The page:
'Revolving door': Google and EU govts’ cross-hiring revealed in new report
The study, conducted by the Google Transparency Project (GPT), found at least 80 “revolving door” moves over the past decade, finding instances in which Google hired government employees and European governments hired Google staff.
“Google, now part of Alphabet Inc., has hired at least 65 government officials from all over the European Union since 2005,” the GPT wrote on its website. Twenty-six of those officials came from the UK.
The initiative listed a couple of Google's recent hires by name, including Tomas Gulbinas, former ambassador-at-large for the Lithuanian government, and Georgios Mavros, an adviser to a French member of the European Parliament. Google hired both officials as lobbyists last year.
The GTP alleges that Google's “government hiring blitz” is “part of a renewed drive to boost its influence in European policy circles after a tentative deal to settle the European Commission’s anti-trust investigation fell apart in 2014.”
The initiative says the tech company “dramatically stepped up” its “revolving door” hires in Europe in 2011, just after the European Commission launched its first investigation into alleged anti-trust violations by Google. A total of 18 “revolving door” hires were made that year, more than double the previous year and more than three times any other year covered by the report.
Meanwhile, 15 Google execs were also appointed to government positions in Europe, “gaining valuable contacts at the heart of the decision-making process,” the GTP wrote.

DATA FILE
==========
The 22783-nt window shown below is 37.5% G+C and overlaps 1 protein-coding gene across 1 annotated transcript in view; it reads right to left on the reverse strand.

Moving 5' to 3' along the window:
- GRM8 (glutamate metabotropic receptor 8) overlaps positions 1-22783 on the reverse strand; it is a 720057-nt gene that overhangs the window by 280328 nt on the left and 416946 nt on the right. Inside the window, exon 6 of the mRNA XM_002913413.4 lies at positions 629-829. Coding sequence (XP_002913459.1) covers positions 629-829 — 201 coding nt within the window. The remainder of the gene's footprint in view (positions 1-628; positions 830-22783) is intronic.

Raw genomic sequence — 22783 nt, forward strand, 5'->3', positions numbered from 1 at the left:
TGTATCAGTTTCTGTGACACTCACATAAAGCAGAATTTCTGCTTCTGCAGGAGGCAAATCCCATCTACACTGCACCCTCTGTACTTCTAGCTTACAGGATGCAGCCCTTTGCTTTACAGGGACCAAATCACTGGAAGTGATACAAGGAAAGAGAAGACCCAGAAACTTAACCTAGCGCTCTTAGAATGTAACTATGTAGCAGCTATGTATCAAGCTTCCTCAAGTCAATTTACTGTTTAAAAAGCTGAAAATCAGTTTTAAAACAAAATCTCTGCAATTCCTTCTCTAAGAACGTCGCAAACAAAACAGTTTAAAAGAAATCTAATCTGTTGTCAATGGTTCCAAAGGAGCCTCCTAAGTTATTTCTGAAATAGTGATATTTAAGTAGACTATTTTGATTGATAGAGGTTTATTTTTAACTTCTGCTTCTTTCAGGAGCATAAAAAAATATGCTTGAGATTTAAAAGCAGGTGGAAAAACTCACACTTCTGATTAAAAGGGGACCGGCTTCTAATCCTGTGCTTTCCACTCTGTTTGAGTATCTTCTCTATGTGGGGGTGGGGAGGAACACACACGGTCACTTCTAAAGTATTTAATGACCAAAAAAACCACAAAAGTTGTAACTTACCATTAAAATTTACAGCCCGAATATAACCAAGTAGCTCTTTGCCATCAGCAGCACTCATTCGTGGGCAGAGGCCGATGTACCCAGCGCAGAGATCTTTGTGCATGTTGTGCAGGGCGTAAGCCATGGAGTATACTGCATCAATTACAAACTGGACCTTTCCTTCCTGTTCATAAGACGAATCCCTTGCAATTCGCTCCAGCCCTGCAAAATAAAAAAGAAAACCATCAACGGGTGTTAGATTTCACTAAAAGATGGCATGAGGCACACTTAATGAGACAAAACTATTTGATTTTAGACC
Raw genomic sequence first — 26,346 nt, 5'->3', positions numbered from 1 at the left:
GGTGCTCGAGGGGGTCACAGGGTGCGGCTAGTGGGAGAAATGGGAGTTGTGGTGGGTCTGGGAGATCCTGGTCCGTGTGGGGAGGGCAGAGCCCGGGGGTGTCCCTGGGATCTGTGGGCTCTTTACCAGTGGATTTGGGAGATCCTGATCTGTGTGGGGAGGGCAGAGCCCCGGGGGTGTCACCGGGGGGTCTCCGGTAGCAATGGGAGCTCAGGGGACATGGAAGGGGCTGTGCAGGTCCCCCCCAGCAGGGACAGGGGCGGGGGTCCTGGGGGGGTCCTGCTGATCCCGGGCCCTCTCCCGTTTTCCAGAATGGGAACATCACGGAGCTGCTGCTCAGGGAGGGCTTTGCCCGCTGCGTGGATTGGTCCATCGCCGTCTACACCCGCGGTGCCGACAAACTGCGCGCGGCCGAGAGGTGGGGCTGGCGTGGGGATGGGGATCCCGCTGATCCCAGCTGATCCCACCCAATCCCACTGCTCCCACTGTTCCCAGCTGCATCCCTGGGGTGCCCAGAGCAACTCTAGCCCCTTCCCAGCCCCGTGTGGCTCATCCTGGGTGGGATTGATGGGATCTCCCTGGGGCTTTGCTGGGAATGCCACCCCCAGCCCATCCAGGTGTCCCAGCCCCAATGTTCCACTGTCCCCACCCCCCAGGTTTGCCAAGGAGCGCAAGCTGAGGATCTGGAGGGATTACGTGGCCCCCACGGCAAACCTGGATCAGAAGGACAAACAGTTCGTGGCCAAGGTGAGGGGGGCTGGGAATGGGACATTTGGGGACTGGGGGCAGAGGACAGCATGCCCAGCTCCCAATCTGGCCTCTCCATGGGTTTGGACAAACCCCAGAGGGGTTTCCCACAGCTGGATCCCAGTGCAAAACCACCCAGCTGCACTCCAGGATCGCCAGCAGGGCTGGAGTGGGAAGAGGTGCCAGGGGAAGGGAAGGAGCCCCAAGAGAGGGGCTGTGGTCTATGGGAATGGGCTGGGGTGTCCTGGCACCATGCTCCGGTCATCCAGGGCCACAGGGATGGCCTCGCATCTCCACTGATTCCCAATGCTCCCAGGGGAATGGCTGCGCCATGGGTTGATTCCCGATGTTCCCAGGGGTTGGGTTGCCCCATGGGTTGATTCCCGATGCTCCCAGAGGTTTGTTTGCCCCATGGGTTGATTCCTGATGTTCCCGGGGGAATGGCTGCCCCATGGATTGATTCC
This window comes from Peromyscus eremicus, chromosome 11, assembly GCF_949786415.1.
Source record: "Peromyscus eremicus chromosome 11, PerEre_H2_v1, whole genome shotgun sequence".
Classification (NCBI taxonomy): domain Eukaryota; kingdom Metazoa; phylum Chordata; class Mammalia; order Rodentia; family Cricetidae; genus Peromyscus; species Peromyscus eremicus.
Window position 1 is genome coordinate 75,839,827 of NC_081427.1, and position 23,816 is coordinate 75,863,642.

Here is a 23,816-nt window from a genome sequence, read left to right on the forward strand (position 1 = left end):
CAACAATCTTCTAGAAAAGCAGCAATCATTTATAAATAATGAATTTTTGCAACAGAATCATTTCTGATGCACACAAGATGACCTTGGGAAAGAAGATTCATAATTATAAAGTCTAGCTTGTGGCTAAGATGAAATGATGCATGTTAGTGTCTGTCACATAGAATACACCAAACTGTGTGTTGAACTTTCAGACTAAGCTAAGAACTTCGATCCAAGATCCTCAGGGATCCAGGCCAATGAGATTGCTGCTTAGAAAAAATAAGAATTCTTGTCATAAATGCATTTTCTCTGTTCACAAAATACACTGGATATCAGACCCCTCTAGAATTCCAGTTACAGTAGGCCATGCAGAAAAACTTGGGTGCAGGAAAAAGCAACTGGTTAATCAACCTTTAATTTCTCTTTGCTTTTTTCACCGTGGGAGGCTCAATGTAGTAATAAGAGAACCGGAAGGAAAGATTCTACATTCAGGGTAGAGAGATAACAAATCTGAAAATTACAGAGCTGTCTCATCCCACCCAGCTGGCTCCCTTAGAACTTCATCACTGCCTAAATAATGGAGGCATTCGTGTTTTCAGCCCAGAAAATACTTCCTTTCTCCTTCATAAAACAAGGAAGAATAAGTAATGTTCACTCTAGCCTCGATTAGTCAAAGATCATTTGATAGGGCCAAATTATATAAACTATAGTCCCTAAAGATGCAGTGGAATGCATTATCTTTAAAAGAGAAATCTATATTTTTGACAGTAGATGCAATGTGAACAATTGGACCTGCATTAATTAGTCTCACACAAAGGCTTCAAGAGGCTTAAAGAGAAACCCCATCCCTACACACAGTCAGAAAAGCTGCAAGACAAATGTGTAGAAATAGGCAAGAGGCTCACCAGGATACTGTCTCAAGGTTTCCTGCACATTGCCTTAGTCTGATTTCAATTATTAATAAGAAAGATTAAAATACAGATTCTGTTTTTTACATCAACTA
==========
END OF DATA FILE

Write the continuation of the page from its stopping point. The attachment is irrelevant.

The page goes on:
The report specifically names Baroness Joanna Shields, a former managing director for Google, who was appointed as the UK's Minister for Internet Safety and Security at the Department for Culture, Media and Sport, as well as Eric Schmidt, who was appointed by British Prime Minister David Cameron to his business advisory council.
A total of five people were “full revolvers,” meaning they “moved from government into Google and back into government, or vice-versa.” One of the examples cited is Nigel Huddleston, who left the UK Conservative Party to work as Google's Industry Head of Travel before becoming a member of parliament in 2015.
Despite claims that Google's actions are aimed at strengthening its influence, a spokesman for the company told the Guardian: “European politicians have many questions for Google and about the internet. We’re working hard to answer those questions, helping policymakers understand our business and the opportunity for European businesses to grow online."
The report on Google's tightness with European governments comes less than two months after similar research was published on the tech company's “revolving door” relationship with Washington.
That research, released in April, found that employees of Google and “associated entities” had visited the White House 427 times from January 2009 to October 31, 2015.
The breakdown of those visits included 363 meetings between White House officials and Google employees and 64 meetings involving employees of companies solely owned by Google's executive chairman Eric Schmidt.
“The meetings were attended by at least 169 Google executives, from the company's senior ranks down to software engineers, and 182 White House officials," according to the GTP.
The Google Transparency Project is an initiative run by the Campaign for Accountability (CfA) – a US organization that aims to “hold those who act at the expense of the public good accountable for their actions.”